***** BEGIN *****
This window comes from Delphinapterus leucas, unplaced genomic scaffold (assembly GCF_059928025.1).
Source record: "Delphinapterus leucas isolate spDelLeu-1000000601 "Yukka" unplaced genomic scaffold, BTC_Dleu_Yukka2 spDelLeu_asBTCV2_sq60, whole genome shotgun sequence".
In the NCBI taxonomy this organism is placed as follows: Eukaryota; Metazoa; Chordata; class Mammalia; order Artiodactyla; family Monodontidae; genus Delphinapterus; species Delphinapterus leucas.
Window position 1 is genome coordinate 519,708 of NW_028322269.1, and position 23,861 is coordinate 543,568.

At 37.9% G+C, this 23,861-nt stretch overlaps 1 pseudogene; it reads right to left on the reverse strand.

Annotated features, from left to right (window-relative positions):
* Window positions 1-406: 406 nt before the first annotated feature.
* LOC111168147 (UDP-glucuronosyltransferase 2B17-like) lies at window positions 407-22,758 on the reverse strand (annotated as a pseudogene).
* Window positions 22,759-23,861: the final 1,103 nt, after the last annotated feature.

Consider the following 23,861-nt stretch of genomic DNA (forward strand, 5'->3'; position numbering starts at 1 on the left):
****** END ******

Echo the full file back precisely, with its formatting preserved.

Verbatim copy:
This window comes from Delphinapterus leucas, unplaced genomic scaffold (assembly GCF_059928025.1).
Source record: "Delphinapterus leucas isolate spDelLeu-1000000601 "Yukka" unplaced genomic scaffold, BTC_Dleu_Yukka2 spDelLeu_asBTCV2_sq60, whole genome shotgun sequence".
In the NCBI taxonomy this organism is placed as follows: Eukaryota; Metazoa; Chordata; class Mammalia; order Artiodactyla; family Monodontidae; genus Delphinapterus; species Delphinapterus leucas.
Window position 1 is genome coordinate 519,708 of NW_028322269.1, and position 23,861 is coordinate 543,568.

At 37.9% G+C, this 23,861-nt stretch overlaps 1 pseudogene; it reads right to left on the reverse strand.

Annotated features, from left to right (window-relative positions):
* Window positions 1-406: 406 nt before the first annotated feature.
* LOC111168147 (UDP-glucuronosyltransferase 2B17-like) lies at window positions 407-22,758 on the reverse strand (annotated as a pseudogene).
* Window positions 22,759-23,861: the final 1,103 nt, after the last annotated feature.

Consider the following 23,861-nt stretch of genomic DNA (forward strand, 5'->3'; position numbering starts at 1 on the left):